One of the most interesting conversations that bounce back and forth between authors is that of the first book. Generally, it boils down to this:
Everybody’s first book is crap.
There’s often additional lines added to that, like ‘those books should never be published’, they should be tossed away or burnt in a dumpster fire, etc.
At the same time, there are some writers who are pretty insistent that their first book is fine, they published it and did okay in terms of sales.
So, why the contradiction and what’s the truth?
Personally, I think it’s a little bit of both
It could be said that my first book that I published (A Healer’s Gift) isn’t the best, but it’s not horrendous. It’s not an utter steaming pile of crap, at the least.
I have other author friends who insist they published their first book they wrote and it was fine.
Add the fact that if everybody’s first book is bad, then all the trad pub authors whose first book ever (JK Rowling anyone?) would never happen.
So, obviously, that lie of everybody’s first book is crap is wrong. And to some extent, I’d agree. Some individuals naturally have an ‘author voice’, who manage to grasp the idea of pacing, sentence structure, closes, descriptions, etc.
It’s obvious that some writers, some authors just do ‘get’ the writing process well enough that their books are quite readable.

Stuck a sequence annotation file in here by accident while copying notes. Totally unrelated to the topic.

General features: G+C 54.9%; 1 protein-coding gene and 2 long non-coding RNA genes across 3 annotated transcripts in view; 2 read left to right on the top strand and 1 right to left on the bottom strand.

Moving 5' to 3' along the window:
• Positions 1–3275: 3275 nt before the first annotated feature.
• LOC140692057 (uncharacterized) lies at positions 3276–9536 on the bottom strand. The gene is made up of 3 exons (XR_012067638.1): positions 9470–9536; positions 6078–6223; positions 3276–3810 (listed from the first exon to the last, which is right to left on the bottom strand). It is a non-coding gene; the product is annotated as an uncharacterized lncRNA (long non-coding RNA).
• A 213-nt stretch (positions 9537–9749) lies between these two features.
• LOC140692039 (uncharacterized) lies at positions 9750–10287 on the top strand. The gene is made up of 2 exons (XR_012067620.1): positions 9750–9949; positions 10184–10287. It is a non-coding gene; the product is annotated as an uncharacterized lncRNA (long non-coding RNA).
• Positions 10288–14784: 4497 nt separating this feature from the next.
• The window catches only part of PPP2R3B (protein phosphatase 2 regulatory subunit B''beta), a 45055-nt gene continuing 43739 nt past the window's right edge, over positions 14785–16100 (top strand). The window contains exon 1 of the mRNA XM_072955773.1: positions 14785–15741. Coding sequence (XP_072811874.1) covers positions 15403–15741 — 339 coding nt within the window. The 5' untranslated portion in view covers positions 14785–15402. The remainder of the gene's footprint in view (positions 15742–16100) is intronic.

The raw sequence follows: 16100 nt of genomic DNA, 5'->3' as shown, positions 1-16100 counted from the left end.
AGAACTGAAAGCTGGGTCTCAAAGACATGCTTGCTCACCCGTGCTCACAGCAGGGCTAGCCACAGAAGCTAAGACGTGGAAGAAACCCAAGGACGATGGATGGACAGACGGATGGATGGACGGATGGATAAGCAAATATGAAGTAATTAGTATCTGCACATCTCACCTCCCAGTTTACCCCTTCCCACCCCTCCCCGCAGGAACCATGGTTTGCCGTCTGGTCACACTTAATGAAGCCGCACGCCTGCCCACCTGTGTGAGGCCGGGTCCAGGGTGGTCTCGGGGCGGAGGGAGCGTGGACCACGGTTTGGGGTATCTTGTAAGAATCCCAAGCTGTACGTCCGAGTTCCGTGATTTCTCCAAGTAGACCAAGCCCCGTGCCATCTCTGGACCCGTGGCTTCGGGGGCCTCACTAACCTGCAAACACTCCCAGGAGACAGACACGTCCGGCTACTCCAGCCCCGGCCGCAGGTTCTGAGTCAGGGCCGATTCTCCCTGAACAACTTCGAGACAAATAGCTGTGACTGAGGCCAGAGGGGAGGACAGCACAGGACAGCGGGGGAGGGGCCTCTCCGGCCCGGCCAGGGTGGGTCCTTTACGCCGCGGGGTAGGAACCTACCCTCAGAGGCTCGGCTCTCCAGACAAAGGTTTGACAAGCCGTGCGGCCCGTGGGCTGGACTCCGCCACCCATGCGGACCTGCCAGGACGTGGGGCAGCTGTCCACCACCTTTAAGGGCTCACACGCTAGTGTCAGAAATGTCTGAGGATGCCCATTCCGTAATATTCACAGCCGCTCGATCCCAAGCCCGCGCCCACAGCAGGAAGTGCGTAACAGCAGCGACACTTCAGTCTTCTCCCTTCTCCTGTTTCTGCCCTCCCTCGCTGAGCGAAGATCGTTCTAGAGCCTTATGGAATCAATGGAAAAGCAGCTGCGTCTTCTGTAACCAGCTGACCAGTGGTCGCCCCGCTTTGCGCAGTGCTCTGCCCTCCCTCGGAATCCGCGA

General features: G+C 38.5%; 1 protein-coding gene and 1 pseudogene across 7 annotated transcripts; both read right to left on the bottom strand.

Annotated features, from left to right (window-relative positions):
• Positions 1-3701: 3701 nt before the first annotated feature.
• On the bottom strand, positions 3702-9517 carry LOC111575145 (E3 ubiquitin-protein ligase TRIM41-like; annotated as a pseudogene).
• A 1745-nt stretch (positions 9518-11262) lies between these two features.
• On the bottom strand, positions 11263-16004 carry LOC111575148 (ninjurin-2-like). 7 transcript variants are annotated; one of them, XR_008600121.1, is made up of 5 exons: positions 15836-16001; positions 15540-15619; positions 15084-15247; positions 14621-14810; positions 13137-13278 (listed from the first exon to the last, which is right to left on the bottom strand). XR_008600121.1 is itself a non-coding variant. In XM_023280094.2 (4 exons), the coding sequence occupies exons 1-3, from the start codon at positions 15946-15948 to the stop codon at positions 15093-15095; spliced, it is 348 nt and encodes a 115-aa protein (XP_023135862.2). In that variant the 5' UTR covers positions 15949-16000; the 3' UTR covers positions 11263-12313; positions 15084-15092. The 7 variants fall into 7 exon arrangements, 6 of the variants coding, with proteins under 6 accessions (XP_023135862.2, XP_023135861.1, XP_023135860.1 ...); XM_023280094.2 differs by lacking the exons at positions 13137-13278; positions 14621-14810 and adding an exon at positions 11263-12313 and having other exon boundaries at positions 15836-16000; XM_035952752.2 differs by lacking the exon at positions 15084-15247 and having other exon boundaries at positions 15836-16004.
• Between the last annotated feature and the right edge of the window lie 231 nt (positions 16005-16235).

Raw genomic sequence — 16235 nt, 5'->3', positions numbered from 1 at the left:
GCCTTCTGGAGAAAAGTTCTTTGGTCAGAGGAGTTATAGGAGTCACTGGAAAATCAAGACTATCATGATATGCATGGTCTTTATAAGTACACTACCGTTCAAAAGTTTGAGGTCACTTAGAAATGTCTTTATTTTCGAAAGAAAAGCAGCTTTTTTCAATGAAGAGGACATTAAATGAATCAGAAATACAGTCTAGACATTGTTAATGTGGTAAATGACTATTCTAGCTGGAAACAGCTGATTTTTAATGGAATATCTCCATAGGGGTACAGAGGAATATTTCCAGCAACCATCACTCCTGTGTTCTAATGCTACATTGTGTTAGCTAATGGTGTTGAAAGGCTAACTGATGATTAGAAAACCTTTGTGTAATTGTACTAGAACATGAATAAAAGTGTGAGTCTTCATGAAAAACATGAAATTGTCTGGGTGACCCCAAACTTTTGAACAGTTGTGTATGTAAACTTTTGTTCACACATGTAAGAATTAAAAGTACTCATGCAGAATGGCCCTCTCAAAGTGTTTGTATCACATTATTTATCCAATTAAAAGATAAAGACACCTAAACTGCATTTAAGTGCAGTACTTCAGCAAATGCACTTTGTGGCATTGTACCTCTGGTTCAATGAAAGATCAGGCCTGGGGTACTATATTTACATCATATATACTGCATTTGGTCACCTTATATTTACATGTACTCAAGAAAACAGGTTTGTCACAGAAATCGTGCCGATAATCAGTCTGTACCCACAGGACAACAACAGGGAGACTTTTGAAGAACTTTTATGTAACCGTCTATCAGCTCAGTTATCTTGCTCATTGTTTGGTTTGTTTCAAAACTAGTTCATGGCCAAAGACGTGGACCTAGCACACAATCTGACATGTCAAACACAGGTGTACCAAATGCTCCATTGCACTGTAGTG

On the other hand, dig into the background of many of these writers and you’ll start coming up against something different.
They might not have formally written a book (or published one); but many have worked on books before and/or spent mucho f their careers writing. Rowling was a teacher and did the Classics and French in her bachelors. I spent years writing blog posts, news releases, brochures, online copy, etc. So many of my author friends who do well with their first published book also relate how they came up with stories in their heads, wrote books as kids or teenagers, etc.
Look at the numerous prize-winning books by journalists. Many might only be writing a book for the first time, but years working in journalism have given them a finesse with the written word.
Words are words in some ways, especially if it’s a creative work.
What does it mean?
Why did I bring this topic up? Partly, it’s to point out that while some people might seem to be overnight successes – many might have been working hard in a different (but related) manner for years.
Partly, it’s to encourage new writers to keep putting the words down. Don’t worry if your first books don’t do that well, the first million or so words you ever put down is going to be a process of improvement anyway. Heck, the next few million are too, but those first million are a bitch.
Keep writing. Yes, it’s great if you make money and breakeven, but take the time to realise that you just need to write. This is a marathon where the more books you write, the more you work on your craft, the better you get. And the readers who find you (few as they might be or not) will hopefully follow along and slowly pick up more work.
But, you know, if this is your first ever book you’ve ever written, that you’ve never had any related experience with – don’t throw too much money into it either. Keep writing, get better at the craft. You’ll get there, eventually.
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